The Gamer’s Honeymoon
I don’t know about you, but the older I get, the less flexible my taste in games becomes.
Back in the day, I’d be happy to play all manner of genres from flight-simulators to adventure games, fighters, dungeon crawlers, sports games and arcade action in every flavour and colour available. But from around my mid-twenties onwards, I became much less inclined to sample games outside those genres in which I felt most at home. So that’s basically shooters. And the odd driving game.
Never tell a pig it’s in shit if it’s happy, eh?
Yet despite my ever narrowing view of the gaming landscape, there’s one time when all bets are off and I can look once more at what’s on offer like a fresh-faced gaming newbie: the launch window of a new console.
Maybe it’s the relative lack of games available in a launch window, coupled with the insatiable thirst for all things shiny that drives me into pastures new? Or it could be the inevitable release lull after the opening window, just as you’re craving for something fresh after that killer launch game that you just finished? Either way, one thing’s for sure: I find myself more than happy to have a blast at basically anything.
I like to call it The Gamer’s Honeymoon. And it is nice.
Marriage: an evolution
Yet as time passes and more of your genre-of-choice titles are released, you find yourself slipping back into old habits, quite happy to go a few months without a significant new release. But in those first few weeks it’s like being a born-again-gamer taking a wistful look back at genres you’ve long since neglected – just to check-in and see how they’ve grown up in your absence.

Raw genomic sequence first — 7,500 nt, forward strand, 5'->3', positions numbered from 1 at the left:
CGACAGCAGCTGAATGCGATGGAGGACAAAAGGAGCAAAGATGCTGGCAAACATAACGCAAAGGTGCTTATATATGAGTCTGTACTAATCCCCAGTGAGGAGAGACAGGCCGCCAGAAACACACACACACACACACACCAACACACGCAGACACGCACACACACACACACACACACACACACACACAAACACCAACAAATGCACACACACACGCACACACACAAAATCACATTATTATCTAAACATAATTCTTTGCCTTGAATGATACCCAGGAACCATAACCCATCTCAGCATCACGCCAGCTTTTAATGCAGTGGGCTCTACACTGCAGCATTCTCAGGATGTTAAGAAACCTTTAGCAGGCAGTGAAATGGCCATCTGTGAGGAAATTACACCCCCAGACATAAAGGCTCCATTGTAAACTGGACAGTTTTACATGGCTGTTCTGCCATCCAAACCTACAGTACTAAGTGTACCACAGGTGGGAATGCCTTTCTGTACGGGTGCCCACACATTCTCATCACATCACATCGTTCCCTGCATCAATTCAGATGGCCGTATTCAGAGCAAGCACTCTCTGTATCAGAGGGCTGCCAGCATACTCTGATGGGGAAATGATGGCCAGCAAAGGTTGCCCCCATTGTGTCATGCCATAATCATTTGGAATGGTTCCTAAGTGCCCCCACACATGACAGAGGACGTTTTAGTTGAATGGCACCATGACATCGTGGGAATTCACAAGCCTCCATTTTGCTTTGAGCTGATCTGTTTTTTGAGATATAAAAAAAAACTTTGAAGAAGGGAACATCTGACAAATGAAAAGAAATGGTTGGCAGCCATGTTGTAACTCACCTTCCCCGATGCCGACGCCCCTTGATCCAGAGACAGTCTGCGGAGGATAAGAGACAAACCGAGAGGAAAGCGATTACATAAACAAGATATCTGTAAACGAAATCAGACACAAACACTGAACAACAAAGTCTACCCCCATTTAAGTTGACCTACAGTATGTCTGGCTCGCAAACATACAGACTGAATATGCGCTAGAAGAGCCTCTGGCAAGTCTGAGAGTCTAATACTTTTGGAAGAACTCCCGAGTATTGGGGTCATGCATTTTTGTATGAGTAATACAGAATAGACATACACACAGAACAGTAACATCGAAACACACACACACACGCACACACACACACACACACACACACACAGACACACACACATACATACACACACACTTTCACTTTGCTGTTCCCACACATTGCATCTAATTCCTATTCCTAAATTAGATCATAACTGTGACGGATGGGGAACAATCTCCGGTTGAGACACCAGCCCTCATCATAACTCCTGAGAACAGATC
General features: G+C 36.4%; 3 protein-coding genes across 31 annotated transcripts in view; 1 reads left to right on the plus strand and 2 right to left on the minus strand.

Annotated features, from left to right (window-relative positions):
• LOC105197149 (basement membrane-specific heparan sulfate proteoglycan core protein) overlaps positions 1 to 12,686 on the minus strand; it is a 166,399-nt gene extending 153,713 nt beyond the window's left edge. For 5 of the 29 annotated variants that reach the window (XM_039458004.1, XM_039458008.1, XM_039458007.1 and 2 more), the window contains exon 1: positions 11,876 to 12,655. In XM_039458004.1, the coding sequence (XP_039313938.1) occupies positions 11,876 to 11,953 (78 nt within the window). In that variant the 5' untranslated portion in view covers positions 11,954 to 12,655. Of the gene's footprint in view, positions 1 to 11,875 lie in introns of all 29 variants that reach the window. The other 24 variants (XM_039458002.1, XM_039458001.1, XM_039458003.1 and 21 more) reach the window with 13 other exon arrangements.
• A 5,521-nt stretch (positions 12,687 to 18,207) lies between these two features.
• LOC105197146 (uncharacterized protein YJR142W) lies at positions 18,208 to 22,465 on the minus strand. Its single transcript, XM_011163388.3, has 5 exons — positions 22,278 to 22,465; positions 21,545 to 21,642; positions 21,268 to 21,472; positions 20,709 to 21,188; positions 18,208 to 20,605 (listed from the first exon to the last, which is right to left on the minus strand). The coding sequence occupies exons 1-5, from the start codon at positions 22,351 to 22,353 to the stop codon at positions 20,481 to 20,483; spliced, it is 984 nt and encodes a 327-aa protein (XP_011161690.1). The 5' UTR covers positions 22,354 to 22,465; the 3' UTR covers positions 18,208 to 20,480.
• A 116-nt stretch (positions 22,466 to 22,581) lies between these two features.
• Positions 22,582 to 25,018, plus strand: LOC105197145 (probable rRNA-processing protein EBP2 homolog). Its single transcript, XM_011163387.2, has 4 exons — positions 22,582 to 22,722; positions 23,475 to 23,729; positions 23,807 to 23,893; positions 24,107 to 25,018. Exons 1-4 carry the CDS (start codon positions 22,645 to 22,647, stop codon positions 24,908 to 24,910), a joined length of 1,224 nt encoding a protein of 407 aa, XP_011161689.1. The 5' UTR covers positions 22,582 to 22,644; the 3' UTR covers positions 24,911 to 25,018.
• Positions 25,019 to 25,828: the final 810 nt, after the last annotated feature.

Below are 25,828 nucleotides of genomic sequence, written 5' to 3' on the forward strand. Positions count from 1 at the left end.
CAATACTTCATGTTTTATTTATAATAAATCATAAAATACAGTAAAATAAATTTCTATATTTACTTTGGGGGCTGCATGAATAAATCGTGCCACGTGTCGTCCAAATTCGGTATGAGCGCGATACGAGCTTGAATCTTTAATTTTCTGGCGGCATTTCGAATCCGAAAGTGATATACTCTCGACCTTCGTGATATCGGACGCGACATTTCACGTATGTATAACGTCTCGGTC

The Witcher 3, for example, looks like a prime example of such a title. I gave up on sprawling, life-sucking RPG games pretty much after Baldur’s Gate in 1998, with only Oblivion and Skyrim tempting me back for a dabble. But I know full well that The Witcher 3 will tempt me one more time into a Tolkien-fuelled frenzy as I lap up it’s next-gen-ness – purely for the sake of it.
Then again, there is one spanner in the works that may ruin all of this doe-eyed love: that thought that I might not jump onto the next-gen bandwagon straight away – or even at all.
You see, despite all of my excitement about things new and shiny, there’s no arguing that this generation has gone on for a good couple of years too long. In that time, I’ve become quite used to the status quo, with all the hullabaloo surrounding the PS4 and XBOne seeming a little more hollow and jaded than any other launch build-up I can remember. With my kids pestering me for a console in one of their rooms for Christmas, my initial plan had been to buy a PS4 for the lounge and move the PS3 into my eldest son’s room. Now the dust has settled after E3, I’m becoming more inclined to just buy a second, used PS3 to fill the gap and wait six months until the both the price and availability of PS4 games becomes more favourable and the XBOne vision becomes clearer.
So, could it be that in their mad clamour to grab my attention, both Sony and Microsoft have actually put me off that first snog?
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Husband. Parent. Gamer. Go figure.